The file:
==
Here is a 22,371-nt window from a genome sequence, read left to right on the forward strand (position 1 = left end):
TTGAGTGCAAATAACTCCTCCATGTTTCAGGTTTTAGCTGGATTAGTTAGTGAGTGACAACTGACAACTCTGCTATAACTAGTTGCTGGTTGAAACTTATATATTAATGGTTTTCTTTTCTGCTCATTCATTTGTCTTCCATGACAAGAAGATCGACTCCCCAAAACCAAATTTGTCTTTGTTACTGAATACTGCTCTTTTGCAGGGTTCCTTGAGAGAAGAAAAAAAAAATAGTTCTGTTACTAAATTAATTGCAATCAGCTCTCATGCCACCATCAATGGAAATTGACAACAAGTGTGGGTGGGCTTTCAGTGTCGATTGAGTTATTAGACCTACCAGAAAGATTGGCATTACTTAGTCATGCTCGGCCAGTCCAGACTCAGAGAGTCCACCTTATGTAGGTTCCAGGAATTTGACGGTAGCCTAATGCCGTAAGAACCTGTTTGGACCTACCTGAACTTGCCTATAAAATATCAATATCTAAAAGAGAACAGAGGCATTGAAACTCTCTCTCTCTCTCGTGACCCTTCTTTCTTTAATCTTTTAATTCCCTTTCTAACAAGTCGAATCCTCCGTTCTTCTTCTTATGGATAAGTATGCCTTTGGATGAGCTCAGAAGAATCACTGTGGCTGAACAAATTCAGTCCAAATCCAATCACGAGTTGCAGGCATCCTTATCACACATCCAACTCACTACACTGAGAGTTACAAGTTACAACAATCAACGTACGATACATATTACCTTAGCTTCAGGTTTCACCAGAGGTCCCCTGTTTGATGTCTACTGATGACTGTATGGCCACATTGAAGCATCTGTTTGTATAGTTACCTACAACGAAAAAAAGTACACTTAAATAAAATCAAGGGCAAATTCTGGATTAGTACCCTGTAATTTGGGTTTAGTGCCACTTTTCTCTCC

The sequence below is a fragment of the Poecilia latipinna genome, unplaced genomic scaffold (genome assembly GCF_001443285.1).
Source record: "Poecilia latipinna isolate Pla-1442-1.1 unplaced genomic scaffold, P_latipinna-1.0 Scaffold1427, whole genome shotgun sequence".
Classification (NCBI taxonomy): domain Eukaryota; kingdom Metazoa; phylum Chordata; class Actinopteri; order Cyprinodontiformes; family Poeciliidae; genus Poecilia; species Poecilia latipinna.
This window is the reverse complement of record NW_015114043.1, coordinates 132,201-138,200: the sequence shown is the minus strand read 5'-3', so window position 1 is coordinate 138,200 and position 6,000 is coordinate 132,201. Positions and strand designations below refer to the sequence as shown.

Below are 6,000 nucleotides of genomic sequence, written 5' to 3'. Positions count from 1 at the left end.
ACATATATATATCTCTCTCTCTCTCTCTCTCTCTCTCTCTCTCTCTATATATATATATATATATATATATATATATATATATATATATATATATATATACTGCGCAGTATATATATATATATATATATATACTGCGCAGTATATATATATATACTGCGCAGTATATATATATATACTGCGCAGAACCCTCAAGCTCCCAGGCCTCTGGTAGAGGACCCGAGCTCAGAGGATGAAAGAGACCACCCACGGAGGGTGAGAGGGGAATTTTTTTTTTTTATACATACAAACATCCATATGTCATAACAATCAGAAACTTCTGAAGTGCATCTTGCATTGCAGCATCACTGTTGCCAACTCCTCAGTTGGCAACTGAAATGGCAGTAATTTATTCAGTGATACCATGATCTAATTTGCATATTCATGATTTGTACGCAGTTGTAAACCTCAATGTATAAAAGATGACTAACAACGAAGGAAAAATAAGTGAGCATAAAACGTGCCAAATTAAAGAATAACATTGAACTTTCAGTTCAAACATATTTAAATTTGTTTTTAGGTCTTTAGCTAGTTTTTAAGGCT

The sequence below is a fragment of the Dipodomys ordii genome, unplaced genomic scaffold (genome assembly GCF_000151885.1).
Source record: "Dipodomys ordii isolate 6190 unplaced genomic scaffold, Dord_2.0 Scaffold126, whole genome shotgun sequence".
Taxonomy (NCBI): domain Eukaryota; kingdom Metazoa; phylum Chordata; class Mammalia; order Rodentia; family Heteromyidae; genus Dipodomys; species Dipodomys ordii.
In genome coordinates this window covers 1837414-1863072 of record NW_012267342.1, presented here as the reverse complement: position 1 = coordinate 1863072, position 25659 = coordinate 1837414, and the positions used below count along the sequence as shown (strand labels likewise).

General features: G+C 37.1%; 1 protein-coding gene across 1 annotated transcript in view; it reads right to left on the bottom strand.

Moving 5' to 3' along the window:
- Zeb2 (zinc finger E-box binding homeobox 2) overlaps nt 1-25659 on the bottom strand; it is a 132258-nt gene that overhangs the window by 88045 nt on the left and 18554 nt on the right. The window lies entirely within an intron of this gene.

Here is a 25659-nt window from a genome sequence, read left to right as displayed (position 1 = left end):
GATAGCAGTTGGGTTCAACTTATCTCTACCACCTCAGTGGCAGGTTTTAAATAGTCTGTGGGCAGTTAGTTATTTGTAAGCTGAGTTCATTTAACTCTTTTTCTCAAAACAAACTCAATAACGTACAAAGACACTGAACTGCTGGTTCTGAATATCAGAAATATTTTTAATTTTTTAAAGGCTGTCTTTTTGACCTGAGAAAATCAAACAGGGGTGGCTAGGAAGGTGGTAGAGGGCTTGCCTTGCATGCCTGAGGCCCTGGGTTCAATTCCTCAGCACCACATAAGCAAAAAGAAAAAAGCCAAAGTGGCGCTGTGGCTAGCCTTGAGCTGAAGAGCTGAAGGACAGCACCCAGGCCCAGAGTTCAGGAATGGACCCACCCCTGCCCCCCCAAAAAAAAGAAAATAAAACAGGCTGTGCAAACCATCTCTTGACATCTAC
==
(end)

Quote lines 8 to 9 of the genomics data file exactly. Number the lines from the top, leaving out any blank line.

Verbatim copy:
ACATATATATATCTCTCTCTCTCTCTCTCTCTCTCTCTCTCTCTCTATATATATATATATATATATATATATATATATATATATATATATATATATATACTGCGCAGTATATATATATATATATATATATACTGCGCAGTATATATATATATACTGCGCAGTATATATATATATACTGCGCAGAACCCTCAAGCTCCCAGGCCTCTGGTAGAGGACCCGAGCTCAGAGGATGAAAGAGACCACCCACGGAGGGTGAGAGGGGAATTTTTTTTTTTTATACATACAAACATCCATATGTCATAACAATCAGAAACTTCTGAAGTGCATCTTGCATTGCAGCATCACTGTTGCCAACTCCTCAGTTGGCAACTGAAATGGCAGTAATTTATTCAGTGATACCATGATCTAATTTGCATATTCATGATTTGTACGCAGTTGTAAACCTCAATGTATAAAAGATGACTAACAACGAAGGAAAAATAAGTGAGCATAAAACGTGCCAAATTAAAGAATAACATTGAACTTTCAGTTCAAACATATTTAAATTTGTTTTTAGGTCTTTAGCTAGTTTTTAAGGCT

The sequence below is a fragment of the Dipodomys ordii genome, unplaced genomic scaffold (genome assembly GCF_000151885.1).